School participation fees

Our first few years, the fee was about $20, and was basically the cost of the first t-shirt and goggles. It’s up to about $150 now as we had some sponsors drop out faster than we found new ones ca 2014-15, and now includes some travel and admin expenses; going to Bayou and Red Stick (day trips) only costs the students meal money. Wen we went to CMP, we had an amount that each student must contribute, either through getting donations/sponsorships or cash. Of course, these fees can be waived or reduced by the head coach based on financial need.

We tell our parents that we are the equivalent to a traveling sports team. If your kid plays a team sport that travels whether that’s for the school or not there is a fee required to join and travel expenses that the student must cover, as well as personal equipment.

We offer MANY opportunities for students to fundraise to offset their registration and travel expenses. We cannot, per school district rules, require them to raise any money. We lay out all of this in several meetings with parents and students before they join the team. Keeping everything transparent is the best way to make sure nobody is blind sided.

On my previous team (703) neither the school or the team charged students a participation fee. Depending on the teams financial status in a given year we sometime would charge students for travel costs for events, but generally we haven’t had to (having district events close enough to commute to helps a lot). In the past (pre-2009) we would charge students travel fees more regularly (since regionals were further away) but would offset the cost based on the number of hours a student put in, so students who showed up more paid less to travel.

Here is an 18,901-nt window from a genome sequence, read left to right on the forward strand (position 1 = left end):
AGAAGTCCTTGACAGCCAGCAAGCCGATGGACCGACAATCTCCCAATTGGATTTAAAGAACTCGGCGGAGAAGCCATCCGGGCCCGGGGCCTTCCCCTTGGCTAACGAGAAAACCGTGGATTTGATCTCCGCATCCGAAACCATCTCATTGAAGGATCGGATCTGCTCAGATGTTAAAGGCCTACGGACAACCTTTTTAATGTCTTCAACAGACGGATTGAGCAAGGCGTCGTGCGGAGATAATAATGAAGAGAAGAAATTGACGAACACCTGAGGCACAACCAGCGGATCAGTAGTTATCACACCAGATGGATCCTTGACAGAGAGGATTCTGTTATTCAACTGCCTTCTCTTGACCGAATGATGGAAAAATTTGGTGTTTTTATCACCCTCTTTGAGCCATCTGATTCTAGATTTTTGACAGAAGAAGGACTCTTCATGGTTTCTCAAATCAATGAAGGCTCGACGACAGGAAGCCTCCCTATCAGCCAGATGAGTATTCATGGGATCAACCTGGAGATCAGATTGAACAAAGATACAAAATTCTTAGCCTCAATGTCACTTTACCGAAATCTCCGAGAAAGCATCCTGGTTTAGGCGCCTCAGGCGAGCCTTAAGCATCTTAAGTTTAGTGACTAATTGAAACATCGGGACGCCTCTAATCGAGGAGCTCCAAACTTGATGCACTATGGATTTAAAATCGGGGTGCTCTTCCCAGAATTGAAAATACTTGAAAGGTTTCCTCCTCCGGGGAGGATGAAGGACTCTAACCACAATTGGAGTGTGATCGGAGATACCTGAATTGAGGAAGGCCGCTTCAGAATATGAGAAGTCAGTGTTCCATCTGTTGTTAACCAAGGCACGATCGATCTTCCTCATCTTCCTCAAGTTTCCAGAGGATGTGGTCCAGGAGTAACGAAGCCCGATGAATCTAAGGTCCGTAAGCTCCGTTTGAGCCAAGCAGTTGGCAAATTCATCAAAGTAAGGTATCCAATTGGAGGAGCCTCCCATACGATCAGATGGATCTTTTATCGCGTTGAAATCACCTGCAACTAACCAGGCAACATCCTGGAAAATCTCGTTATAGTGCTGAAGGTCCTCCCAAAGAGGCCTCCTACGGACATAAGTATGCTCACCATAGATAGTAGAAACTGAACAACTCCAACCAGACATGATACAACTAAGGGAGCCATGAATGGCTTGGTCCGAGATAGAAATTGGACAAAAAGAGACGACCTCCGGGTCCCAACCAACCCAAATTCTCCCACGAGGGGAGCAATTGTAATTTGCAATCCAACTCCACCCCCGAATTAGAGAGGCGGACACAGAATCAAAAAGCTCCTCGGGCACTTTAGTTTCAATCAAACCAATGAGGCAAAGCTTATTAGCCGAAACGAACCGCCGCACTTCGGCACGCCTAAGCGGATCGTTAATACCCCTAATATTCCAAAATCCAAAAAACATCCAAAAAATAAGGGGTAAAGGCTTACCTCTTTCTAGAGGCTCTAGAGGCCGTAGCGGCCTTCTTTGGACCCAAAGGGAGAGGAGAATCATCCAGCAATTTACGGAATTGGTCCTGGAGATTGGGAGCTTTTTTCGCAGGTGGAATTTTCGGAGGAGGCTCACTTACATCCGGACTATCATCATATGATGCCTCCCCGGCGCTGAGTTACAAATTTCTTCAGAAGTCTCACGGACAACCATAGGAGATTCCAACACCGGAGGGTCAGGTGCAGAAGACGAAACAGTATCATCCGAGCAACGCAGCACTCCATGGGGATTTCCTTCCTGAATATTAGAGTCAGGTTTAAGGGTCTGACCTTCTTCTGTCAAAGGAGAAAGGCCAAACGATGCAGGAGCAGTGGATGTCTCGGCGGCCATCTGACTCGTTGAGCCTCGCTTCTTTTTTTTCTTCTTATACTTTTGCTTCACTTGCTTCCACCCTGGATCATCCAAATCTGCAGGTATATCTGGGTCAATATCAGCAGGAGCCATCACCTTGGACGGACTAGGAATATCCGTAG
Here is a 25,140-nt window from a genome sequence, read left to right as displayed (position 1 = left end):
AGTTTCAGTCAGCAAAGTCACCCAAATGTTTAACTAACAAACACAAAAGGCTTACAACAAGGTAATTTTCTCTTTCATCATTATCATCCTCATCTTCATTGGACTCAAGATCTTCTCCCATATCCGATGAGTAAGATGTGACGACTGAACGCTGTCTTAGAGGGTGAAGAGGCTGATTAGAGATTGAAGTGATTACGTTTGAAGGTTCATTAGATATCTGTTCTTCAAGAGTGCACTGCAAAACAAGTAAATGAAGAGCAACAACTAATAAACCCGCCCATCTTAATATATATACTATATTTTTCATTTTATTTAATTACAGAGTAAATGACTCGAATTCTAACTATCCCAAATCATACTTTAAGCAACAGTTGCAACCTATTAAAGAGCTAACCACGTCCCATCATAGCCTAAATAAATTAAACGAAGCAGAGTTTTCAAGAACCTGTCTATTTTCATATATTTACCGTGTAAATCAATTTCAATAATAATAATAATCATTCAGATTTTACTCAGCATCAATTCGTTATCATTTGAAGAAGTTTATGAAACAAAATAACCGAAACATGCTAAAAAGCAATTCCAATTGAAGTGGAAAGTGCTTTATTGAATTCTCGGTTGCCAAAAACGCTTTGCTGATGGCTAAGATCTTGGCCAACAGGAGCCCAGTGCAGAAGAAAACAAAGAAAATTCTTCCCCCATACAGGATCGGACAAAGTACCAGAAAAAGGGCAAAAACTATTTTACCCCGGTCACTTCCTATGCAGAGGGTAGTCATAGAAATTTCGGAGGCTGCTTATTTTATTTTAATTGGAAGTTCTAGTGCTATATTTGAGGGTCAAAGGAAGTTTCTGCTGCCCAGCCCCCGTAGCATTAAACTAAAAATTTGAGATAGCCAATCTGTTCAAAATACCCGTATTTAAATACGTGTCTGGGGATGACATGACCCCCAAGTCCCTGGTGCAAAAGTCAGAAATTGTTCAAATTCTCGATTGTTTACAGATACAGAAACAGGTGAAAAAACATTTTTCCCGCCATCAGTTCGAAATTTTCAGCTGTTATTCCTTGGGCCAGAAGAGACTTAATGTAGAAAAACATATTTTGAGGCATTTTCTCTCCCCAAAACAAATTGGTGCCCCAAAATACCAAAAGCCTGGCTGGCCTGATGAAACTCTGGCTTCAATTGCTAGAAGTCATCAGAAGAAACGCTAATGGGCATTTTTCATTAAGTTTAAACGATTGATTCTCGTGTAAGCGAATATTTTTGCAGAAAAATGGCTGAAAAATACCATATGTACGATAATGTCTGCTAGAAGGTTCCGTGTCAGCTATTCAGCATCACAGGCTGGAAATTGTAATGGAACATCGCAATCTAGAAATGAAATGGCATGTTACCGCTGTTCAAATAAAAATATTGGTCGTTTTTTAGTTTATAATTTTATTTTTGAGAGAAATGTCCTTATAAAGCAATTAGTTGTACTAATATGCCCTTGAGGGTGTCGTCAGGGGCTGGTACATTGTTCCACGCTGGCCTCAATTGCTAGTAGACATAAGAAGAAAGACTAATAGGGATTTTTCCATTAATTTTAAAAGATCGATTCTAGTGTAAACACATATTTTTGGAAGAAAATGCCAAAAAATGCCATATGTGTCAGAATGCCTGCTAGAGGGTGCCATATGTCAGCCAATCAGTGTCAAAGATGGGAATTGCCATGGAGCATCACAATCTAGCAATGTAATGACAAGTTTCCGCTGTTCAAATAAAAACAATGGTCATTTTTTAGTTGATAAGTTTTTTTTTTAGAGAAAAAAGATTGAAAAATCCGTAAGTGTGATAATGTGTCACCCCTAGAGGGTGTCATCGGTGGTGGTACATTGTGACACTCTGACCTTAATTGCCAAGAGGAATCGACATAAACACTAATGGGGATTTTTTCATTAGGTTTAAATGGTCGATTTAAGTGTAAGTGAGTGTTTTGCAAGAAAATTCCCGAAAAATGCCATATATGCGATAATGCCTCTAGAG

The school does provide the team with a dedicated workspace + storage area and access to a large shared machine shop, and does not charge us to use any of it (they don’t provide any financial support however, so the team considers the use of the space to be the schools donation to the team).

I’m not familiar enough with how my current teams (5712) administration works, so I’m not sure if they charge students a fee (I’m fairly sure the school does not), the school does provide the team with a dedicated work-space (we’re moving to an even bigger room this year!) and access to a machine shop, and as far as I know does not charge the team for any of it.

All of any grants we write for are always followed based on the specific grant requirements that we have for our program. This is why we apply for support via the school, the program and/or our non-profit depending on the grant RFP’s.
For the specific rule you cite, its assuming that you reward based on how much a particular participant fundraises to determine the amount of support they receive through either our non-profit, or directly through the school our program is based out of. The registration fee is our school fee.
I believe we found a fair way to deal with this which is the exact opposite. Every member in our program is required to sell the same amount. All trips cost the same for each person and are optional.
We encourage students to fundraise on their own and we allow them to say they are fundraising in order to travel for robotics, but never saying they are fundraising for the team.